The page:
Vinyasa yoga

Vinyasa yoga can be described as a form of yoga often included with yoga courses in Kolkata that includes multiple postures that are stringed together that helps you to move easily from one posture to another using breath. It is often referred to as the “flow” yoga and confused with the concept of “power yoga“. Vinyasa classes can present you with numerous postures of which no two classes function or look alike.  Such a variable nature of the Vinyasa Yoga can help in developing a balanced body and prevent any kind of repetitive motion injuries which can affect you provided you always do the same movements every day.

Vinyasa Yoga Philosophy

When it comes to philosophy, the Vinyasa yoga recognizes the transitory or temporary nature of all things. Therefore we perform a particular posture, then remain in it for some time and finally leave. Although Vinyasa, or the Vinyasa-Karma goes back to Vedic age which is the earliest era of yoga many thousands of years before, the discipline referred to a sequence of steps or series that can make something sacred. The Vinyasa movement and practice is believed to have started with T Krishnamacharya, a man who had the most important influence on the way yoga methods in general are practiced today. Vinyasa is mainly a breath-initiated practice which can connect each and every action that we perform in our lives with the sole intention of approaching what is sacred and most important to all of us.

Distinct elements of Vinyasa Yoga

Even though Vinyasa Yoga is regarded with great value these days in yoga training institute Kolkata West Bengal, it is still not well understood. Here are the primary characteristics that define Vinyasa Flow Yoga.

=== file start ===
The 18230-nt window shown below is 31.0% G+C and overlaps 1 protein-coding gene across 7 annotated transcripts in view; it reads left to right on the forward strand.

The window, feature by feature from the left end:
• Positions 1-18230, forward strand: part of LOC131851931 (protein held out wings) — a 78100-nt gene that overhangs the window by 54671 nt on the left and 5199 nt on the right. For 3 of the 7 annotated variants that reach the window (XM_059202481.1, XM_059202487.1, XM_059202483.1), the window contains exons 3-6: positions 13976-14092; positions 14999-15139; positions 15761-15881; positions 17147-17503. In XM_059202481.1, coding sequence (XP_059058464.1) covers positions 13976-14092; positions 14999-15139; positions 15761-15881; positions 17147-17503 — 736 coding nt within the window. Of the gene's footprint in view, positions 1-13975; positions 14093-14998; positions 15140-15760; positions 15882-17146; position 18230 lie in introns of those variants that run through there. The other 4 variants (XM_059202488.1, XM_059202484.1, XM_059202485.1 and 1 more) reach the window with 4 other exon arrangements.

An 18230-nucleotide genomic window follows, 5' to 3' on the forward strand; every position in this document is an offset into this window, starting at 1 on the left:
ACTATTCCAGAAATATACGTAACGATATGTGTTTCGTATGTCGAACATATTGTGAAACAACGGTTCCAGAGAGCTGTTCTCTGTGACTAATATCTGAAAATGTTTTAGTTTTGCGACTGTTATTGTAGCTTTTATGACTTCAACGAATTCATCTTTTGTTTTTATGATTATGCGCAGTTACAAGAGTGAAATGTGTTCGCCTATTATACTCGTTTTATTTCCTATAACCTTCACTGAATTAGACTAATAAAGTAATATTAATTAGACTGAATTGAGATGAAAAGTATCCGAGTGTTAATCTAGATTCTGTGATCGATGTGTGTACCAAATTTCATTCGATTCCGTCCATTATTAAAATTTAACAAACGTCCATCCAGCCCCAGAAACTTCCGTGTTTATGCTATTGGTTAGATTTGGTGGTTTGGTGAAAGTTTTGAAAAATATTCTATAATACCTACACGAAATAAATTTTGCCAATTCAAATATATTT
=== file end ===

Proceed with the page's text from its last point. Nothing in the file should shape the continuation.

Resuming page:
• Vinyasa Yoga effectively connects a single posture to another with the help of breath. It can also be described as flowing into or linking postures and it is for this that Vinyasa yoga is often called “Flow Yoga”. Therefore the opposite of such a method of doing yoga would be to be a part of an alignment oriented class where the students perform a posture, then explore it for some time and finally break away from the posture once it is done.

  • It is “transitions” that connect multiple postures in Vinyasa together. They serve as in-between parts. However, what is not appreciated in many cases is that these transitions are also considered postures by themselves. In order to move more gracefully, it is important that you allot sufficient time in developing the skills of the transitions as the asanas & sequence themselves.

  • Move your body with breath as it is breath that initiates all movements associated with Vinyasa flow yoga. It is, for this reason, this form of yoga is often called “breath-synchronized” practice.

  • Vinyasa yoga is also synonymous with movement. Therefore it is important that you move in and out easily of postures. Even though that is the main and obvious movement, even in stillness the Vinyasa form of yoga is represented by beats of the heart as well as the inhaling and exhaling of breath. The poses of Vinyasa yoga focuses on alignment of the physical movements with the breathing process.

  • In this yoga, the breathing technique that is used is Ujjayi Breath. It is done simply by inhaling/exhaling in rhythmic manner with the nose. It produces a strong sensation of relaxation and helps one to achieve true inner peace and calmness.

  • The breathing patterns in this form of yoga also help to connect one type of pose with another. The practitioner smoothly flows from one form of yoga into another in order to reap the best results.

  • The good thing about Vinyasa yoga is that there are numerous variations of poses, which means that the practitioner never has to worry about getting bored. In most cases, the sun salutations form an integral part of the Vinyasa yoga.

  • Through Vinyasa yoga, the practitioner can develop strong awareness of the body and its various movements. The external movements that form the core of this form of yoga serves as an intimate expression of the way a practitioner thinks and feels in daily life.

  • Vinyasa yoga is ideal for a cardio workout.

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